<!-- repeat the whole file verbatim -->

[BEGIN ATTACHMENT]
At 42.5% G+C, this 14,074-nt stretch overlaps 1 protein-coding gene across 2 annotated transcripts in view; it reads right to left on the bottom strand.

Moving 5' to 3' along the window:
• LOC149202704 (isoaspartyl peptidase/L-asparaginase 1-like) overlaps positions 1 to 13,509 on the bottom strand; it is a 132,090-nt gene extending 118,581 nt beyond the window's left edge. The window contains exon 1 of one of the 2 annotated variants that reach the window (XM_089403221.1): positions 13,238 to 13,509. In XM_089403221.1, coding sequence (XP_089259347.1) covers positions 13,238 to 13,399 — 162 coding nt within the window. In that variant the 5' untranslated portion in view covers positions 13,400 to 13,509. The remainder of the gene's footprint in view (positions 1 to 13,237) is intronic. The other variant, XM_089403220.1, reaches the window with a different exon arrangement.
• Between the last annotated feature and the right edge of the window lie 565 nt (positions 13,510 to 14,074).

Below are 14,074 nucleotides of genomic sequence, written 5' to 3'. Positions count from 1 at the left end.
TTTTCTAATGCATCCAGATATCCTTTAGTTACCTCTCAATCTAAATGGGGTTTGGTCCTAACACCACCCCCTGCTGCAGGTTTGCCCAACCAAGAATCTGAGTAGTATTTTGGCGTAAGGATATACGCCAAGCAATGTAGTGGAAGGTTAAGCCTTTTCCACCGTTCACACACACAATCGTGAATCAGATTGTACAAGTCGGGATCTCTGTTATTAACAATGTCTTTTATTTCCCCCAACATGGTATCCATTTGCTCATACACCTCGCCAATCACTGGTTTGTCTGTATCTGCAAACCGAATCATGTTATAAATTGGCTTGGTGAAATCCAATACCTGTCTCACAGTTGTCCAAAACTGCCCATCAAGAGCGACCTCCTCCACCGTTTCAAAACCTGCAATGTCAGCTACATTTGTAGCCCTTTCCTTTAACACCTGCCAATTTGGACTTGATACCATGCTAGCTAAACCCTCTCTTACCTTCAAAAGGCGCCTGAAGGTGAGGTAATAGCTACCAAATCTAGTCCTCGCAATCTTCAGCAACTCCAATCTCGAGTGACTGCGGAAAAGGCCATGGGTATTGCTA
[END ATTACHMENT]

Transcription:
At 42.5% G+C, this 14,074-nt stretch overlaps 1 protein-coding gene across 2 annotated transcripts in view; it reads right to left on the bottom strand.

Moving 5' to 3' along the window:
• LOC149202704 (isoaspartyl peptidase/L-asparaginase 1-like) overlaps positions 1 to 13,509 on the bottom strand; it is a 132,090-nt gene extending 118,581 nt beyond the window's left edge. The window contains exon 1 of one of the 2 annotated variants that reach the window (XM_089403221.1): positions 13,238 to 13,509. In XM_089403221.1, coding sequence (XP_089259347.1) covers positions 13,238 to 13,399 — 162 coding nt within the window. In that variant the 5' untranslated portion in view covers positions 13,400 to 13,509. The remainder of the gene's footprint in view (positions 1 to 13,237) is intronic. The other variant, XM_089403220.1, reaches the window with a different exon arrangement.
• Between the last annotated feature and the right edge of the window lie 565 nt (positions 13,510 to 14,074).

Below are 14,074 nucleotides of genomic sequence, written 5' to 3'. Positions count from 1 at the left end.
TTTTCTAATGCATCCAGATATCCTTTAGTTACCTCTCAATCTAAATGGGGTTTGGTCCTAACACCACCCCCTGCTGCAGGTTTGCCCAACCAAGAATCTGAGTAGTATTTTGGCGTAAGGATATACGCCAAGCAATGTAGTGGAAGGTTAAGCCTTTTCCACCGTTCACACACACAATCGTGAATCAGATTGTACAAGTCGGGATCTCTGTTATTAACAATGTCTTTTATTTCCCCCAACATGGTATCCATTTGCTCATACACCTCGCCAATCACTGGTTTGTCTGTATCTGCAAACCGAATCATGTTATAAATTGGCTTGGTGAAATCCAATACCTGTCTCACAGTTGTCCAAAACTGCCCATCAAGAGCGACCTCCTCCACCGTTTCAAAACCTGCAATGTCAGCTACATTTGTAGCCCTTTCCTTTAACACCTGCCAATTTGGACTTGATACCATGCTAGCTAAACCCTCTCTTACCTTCAAAAGGCGCCTGAAGGTGAGGTAATAGCTACCAAATCTAGTCCTCGCAATCTTCAGCAACTCCAATCTCGAGTGACTGCGGAAAAGGCCATGGGTATTGCTA